A Sanctuary for Pagans and Polytheists
The grounds of Tredara, is not only home to many local land spirits and sacred sites, but also the home of friends and colleagues Ian Corrigan and Liafal. Both longtime members of the wider Pagan community, specifically Ár nDraíocht Féin: A Druid Fellowship. The site of Tredara is located inconspicuously in Northeastern Ohio near Lake Erie. It is a private and wooded 17-acres of land dedicated to the practice of nature worship, magic and honoring the gods. The 17-acre piece of land is located in a town called Madison, which has a population just over 3,000 as of 2016.
The Tredara Hearth Society is a collection of volunteers and other dedicated individuals who have worked to bring this sacred space to the wider Pagan community. They are an organization committed to modern Neo-Paganism and natural religion. Through their work they have succeeded in bringing this Pagan Worship and Cultural Center to manifestation. We are blessed to live in a time again where we can come together and worship outdoors without fear of being accused of heresy or worse. For decades leaders in our movement have fought to dispel negative stereotypes surrounding nature based religion through education and outreach. With the advent of the internet and so many amazing publications over the past 40 years have added new layers of depth to our practice, and have given us the tools to better define who we are.
The Shrines of Tredara
In Mr. Corrigan’s particular branch of druidry a conventional triadic cosmology is used to divide the types of spirits that are honored. Very similar to the divisions within other cosmologies, this triune categorization of ancestors, gods, and land spirits is common and instinctual to many practitioners. Thus, the shrines of Tredara are designated by the same distinctions, resulting in a mound shrine for the dead, a classical nemeton for the gods, and a Tricephallic spirit totem for the landwights.
Tredara is a spiritual retreat and a natural sanctuary. Well kept glades, groves and greenery line paths that intersect at various crossroads and lead to the shrines around the site. The land itself being pre-conscecrated and blessed through ritual preparations is a haven for nature’s multitude of beings. Each sacred site is a place of power placed with intention and intuition, further ritual and ceremony prepares each plot for the shrine to be built. Using traditional designs and classical techniques of construction these places of devotion and reflection have that eldritch pagan feel, as if they had always been part of the land. These altar spaces are not only build on the land, but into it as well. Capstones hide the openings of offering shafts built into the ground below so that the spirits of the Underworld will better receive our offerings and arcane secrets are held buried below the land. Lots of planning and traditional building techniques were utilized in the construction of these ritual spaces. By interring sacred objects and offerings in the ground during the building process they follow in the footsteps of our ancestors.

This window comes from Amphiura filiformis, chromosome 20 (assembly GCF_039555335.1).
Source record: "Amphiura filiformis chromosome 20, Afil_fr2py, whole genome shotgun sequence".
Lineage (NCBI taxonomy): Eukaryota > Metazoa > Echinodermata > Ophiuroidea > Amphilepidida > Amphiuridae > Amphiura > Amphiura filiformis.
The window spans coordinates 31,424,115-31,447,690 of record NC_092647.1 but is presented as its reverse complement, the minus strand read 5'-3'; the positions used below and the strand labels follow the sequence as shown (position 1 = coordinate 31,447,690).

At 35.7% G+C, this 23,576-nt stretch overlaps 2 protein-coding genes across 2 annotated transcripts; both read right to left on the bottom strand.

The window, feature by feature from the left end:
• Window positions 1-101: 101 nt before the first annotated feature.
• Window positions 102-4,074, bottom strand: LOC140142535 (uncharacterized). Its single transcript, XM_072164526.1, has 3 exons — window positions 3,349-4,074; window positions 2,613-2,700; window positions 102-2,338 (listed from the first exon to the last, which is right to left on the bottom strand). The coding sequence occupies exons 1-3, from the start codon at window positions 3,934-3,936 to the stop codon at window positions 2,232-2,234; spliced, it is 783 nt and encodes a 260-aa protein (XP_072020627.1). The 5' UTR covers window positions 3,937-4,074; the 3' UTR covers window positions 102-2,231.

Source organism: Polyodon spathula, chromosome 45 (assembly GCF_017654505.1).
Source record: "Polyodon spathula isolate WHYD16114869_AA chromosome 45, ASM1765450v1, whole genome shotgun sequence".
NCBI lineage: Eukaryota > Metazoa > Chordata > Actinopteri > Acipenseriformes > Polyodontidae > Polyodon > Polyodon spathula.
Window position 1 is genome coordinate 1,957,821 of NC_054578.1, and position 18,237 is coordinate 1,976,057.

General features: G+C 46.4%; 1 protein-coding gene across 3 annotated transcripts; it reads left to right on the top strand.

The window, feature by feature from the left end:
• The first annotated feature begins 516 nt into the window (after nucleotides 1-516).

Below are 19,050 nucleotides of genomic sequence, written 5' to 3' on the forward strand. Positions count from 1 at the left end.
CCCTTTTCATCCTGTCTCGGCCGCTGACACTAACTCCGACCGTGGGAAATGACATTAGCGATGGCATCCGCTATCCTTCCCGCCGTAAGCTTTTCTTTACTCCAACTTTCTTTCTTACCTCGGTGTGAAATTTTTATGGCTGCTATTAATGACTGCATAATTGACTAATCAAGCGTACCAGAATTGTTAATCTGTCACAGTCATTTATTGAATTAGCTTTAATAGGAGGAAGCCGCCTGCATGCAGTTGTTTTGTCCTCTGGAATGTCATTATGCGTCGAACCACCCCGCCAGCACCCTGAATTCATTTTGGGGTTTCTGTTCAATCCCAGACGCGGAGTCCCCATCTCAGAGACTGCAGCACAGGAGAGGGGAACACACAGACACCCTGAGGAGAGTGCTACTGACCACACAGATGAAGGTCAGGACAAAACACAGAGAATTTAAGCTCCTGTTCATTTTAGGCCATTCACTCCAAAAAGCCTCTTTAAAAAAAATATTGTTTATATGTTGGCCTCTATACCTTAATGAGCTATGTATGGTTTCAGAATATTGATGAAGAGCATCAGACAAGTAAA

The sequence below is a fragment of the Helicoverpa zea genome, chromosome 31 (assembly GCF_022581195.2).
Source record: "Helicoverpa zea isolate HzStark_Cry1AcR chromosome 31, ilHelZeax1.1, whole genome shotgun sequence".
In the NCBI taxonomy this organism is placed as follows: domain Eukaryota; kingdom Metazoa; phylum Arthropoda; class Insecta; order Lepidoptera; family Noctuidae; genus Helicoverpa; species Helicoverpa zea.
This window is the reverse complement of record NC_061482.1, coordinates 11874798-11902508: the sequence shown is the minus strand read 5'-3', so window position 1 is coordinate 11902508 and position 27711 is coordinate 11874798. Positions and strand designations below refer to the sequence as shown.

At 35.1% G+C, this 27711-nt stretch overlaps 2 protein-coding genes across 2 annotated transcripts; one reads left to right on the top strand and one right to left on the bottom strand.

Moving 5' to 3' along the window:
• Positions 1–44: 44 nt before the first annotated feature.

The Mound at Wellspring
Also, known as the Mound Shrine for the Ancestors, the Mound at Well Spring is in the style of a pre-historic burial mound like those used by the Celts, Germans and Norse tribes of Western Europe among others. There have been discoveries of burial mounds all over the world, including the Americas. These burial mounds were not just simple piles of stones and dirt, they were intricate layers of intentionally placed materials which stood the test of time and erosion becoming part of the landscape. Just like a traditional burial mound, the Mound at Wellspring was started with a hole, since this is a shrine for the ancestors and not the burial of a specific person the objects interred were of a sacrificial and offeratory nature. Interred in the depths of the mound was a beautifully made wooden coffin that was filled with sacred objects, magical tools and a multitude of arcane talismans. A funerary ritual was of course part of its internment ceremony, gifting these objects to the ancestors asking for their blessings and guidance.